McBride Will Beat Reno

No one else will call it, so I will: McBride beats Reno.

Right now, he’s up by just under 24,000 votes, or 1.8%, with only 4.5% left to count. About 13% of Miami-Dade is still out; Reno was ahead by 63,000 in the remainder of Miami-Dade, so a straight-line projection has her picking up 63,000 (13/87) = 9500 there. Palm Beach should give her another 4000 or so net, Broward another 1000. No reason to think she’ll have much of an edge among the absentees or provisional votes. So it looks like McBride, and by enough of a margin to avoid an automatic recount, unless those missing precincts in Miami went for Reno even more lopsidedly than the rest of the county.

UPDATE: Herald calls it for McBride. Bride’s lead down to 11,000, but with only 1% left to count. Lots of horror stories, including a precinct where votes were counted for 900% of those registered and another where only one vote was cast. Reno’s people making ugly noises.

Oh, and the anti-gay-rights initiative went down, though not by very much. Apparently much of the Cuban leadership was persuaded that this was a human rights issue. Of course the Castro regime has a pretty horrible record of persecuting gays.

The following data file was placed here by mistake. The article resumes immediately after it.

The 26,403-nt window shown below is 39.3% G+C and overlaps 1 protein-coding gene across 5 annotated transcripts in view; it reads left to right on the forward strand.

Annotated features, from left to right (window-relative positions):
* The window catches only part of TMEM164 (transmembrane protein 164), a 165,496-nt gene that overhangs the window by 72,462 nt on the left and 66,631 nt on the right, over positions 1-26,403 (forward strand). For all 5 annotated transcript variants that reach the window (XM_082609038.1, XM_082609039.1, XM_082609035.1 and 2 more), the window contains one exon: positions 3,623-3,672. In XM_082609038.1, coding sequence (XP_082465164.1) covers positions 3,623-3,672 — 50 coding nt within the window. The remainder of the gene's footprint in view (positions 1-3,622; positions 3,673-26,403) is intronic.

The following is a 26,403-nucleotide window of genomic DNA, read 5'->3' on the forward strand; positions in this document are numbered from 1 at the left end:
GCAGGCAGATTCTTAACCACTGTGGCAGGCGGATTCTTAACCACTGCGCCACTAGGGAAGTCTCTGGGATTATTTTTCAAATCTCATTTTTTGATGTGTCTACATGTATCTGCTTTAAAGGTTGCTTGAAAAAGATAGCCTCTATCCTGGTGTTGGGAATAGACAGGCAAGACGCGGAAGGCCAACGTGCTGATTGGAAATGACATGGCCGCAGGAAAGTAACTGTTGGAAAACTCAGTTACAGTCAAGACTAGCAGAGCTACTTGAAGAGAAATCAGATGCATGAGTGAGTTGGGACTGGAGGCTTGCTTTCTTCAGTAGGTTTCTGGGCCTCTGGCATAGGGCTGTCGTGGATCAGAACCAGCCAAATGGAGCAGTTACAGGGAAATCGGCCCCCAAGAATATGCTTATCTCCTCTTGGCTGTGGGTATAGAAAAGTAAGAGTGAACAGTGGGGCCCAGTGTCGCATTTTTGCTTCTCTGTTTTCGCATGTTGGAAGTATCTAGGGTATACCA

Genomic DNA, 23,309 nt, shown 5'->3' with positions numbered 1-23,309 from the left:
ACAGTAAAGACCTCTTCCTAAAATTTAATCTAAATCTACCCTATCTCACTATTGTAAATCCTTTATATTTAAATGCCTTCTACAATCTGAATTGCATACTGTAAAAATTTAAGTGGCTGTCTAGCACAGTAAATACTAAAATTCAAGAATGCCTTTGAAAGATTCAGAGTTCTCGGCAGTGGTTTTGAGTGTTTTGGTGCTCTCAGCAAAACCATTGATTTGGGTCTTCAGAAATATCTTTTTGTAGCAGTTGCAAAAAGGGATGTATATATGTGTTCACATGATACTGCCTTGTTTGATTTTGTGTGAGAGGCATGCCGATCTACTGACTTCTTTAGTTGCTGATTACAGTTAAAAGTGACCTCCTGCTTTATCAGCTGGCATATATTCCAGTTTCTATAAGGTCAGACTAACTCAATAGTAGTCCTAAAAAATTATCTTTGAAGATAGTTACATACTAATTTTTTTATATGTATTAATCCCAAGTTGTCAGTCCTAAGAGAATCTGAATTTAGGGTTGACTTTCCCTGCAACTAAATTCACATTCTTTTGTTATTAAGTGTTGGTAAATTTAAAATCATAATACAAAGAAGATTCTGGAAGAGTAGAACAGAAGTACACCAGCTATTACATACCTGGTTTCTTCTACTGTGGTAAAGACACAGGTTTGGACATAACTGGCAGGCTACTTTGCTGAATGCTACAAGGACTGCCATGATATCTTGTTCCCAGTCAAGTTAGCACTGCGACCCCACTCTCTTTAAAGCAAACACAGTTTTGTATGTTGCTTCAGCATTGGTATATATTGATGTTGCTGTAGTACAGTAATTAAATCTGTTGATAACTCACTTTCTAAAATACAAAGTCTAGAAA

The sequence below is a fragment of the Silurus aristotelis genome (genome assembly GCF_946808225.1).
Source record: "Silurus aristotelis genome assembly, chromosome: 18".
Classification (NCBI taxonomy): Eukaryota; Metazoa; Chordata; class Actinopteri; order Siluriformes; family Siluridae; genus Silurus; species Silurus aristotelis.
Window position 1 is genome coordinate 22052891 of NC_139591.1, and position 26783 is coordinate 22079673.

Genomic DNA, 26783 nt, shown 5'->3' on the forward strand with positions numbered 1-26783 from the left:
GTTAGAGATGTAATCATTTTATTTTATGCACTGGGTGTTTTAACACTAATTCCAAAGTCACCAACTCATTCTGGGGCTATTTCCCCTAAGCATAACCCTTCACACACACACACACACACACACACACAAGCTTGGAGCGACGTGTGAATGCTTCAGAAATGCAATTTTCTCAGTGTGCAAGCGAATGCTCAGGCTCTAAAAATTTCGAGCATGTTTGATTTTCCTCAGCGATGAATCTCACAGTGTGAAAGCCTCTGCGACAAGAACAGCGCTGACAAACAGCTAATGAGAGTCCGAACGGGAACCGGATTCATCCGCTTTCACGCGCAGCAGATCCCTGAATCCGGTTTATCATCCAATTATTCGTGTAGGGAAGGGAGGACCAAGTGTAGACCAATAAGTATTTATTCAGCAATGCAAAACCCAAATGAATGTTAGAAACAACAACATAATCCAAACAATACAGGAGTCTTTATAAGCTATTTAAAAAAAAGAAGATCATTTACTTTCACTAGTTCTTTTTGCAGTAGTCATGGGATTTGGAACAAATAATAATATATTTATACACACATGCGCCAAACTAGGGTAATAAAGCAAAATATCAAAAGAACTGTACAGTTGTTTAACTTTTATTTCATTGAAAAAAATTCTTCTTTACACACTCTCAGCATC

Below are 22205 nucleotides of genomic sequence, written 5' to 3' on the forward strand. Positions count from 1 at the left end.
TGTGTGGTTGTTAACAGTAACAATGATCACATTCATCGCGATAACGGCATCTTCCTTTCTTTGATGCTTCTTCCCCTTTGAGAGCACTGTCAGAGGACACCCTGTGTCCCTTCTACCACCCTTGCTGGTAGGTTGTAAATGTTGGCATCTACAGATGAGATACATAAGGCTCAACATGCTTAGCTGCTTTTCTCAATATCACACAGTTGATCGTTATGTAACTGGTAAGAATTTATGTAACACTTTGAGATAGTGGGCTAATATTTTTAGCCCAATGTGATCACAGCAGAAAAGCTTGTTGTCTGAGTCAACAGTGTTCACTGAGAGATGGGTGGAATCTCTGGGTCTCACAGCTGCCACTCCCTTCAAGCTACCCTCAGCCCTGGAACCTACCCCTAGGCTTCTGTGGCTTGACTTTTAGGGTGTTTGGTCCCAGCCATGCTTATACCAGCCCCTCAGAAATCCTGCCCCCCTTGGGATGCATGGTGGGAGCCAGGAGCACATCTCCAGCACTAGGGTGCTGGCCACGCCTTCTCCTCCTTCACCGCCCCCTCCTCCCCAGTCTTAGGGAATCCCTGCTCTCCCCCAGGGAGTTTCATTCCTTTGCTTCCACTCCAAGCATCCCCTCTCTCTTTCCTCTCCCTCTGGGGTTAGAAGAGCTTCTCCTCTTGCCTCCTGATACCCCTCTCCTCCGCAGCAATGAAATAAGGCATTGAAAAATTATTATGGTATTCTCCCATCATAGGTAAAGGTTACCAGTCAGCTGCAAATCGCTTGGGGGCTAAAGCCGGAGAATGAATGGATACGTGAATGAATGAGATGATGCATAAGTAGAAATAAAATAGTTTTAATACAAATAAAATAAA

Author: Mark Kleiman

Professor of Public Policy at the NYU Marron Institute for Urban Management and editor of the Journal of Drug Policy Analysis. Teaches about the methods of policy analysis about drug abuse control and crime control policy, working out the implications of two principles: that swift and certain sanctions don't have to be severe to be effective, and that well-designed threats usually don't have to be carried out. Books: Drugs and Drug Policy: What Everyone Needs to Know (with Jonathan Caulkins and Angela Hawken) When Brute Force Fails: How to Have Less Crime and Less Punishment (Princeton, 2009; named one of the "books of the year" by The Economist Against Excess: Drug Policy for Results (Basic, 1993) Marijuana: Costs of Abuse, Costs of Control (Greenwood, 1989) UCLA Homepage Curriculum Vitae Contact: